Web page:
From giving up plastic bags and straws to using more eco-friendly transportation like electric cars, many consumers do their part for the environment.
However, apparently many would have to give up on eating a bowl of rice on a frequent basis too as it turns out that rice farming is just as detrimental to the environment as a piece of plastic bag.
According to the New York-based Environmental Defense Fund advocacy group and as reported by Bloomberg, global rice farming brings the same harmful effect on global warming as much as 1,200 average-sized coal power plants.
In other words, a bowl of rice that we have been eating for lunch and dinner is also as damaging as the long-term of annual carbon dioxide emissions from fossil fuels in Germany, the United Kingdom, Italy and Spain combined!
“The amount of attention that rice receives for these issues is relatively small compared to the size of the problem,” said Mr Paul Nicholson, who leads rice research and sustainability from Olam International, the world’s second-biggest rice supplier.
“People are very informed on their chocolate, coffee, hair care solutions, but rice is an afterthought.”
The reason behind the worrying effect can be traced back to the method widely used to flood paddy fields.
Farmers usually flood their paddy fields to stop weeds from growing but that has led for underwater microbes to decay organic matter, a process that produces methane, a greenhouse gas that is 25 times more potent than carbon dioxide.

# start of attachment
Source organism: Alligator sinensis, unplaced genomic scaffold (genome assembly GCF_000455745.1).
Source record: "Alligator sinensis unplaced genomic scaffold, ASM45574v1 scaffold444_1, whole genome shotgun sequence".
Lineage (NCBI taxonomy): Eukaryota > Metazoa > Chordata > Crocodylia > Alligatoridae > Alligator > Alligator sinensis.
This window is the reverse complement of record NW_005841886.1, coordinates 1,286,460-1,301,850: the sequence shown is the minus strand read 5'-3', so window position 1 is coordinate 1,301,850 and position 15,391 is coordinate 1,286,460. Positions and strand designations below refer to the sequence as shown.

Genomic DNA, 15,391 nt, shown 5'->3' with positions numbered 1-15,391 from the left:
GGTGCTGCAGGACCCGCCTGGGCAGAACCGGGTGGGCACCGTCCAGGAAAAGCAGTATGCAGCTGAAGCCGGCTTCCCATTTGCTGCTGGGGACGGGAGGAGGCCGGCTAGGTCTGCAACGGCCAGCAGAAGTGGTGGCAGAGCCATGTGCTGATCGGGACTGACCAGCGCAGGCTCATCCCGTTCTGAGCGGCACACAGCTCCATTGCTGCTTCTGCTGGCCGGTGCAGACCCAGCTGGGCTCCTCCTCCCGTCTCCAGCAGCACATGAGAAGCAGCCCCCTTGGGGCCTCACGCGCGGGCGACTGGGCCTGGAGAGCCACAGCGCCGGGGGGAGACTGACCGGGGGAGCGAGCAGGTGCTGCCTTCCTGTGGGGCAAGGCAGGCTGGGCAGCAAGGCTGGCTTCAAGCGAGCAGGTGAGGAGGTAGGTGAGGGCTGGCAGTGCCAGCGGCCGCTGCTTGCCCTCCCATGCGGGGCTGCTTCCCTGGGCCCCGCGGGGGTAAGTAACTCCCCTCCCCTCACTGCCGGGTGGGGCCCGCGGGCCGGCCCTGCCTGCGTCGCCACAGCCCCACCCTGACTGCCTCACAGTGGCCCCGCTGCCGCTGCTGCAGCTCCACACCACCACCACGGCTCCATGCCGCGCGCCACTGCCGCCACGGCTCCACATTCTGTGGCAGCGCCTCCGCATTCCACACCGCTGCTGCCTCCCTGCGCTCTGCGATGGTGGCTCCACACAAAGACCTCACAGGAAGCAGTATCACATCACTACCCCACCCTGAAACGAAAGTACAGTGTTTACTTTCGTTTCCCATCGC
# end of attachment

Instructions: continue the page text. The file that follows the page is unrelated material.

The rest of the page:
These flooded paddy fields have contributed up to 12 percent of global emissions of methane. The increase of global emissions of methane is also one of the main factors of global warming.
Olam International has since started sourcing for farms that use alternative methods of growing paddy.
One of the alternative methods proposed for farmers is the rotational irrigation method which includes wetting and drying paddy fields without flooding them.
Farmers are also advised to not burn the left of the crops after harvesting and use organic fertilizers instead.
Olam International and The Sustainable Rice Platform (SRP) aim to train 150,000 farmers by 2023 in Asia and Africa but that would only count less than 0.1 percent of paddy rice farmers around the globe.
At the moment, scientists are researching other suitable alternatives to replace paddy field flooding.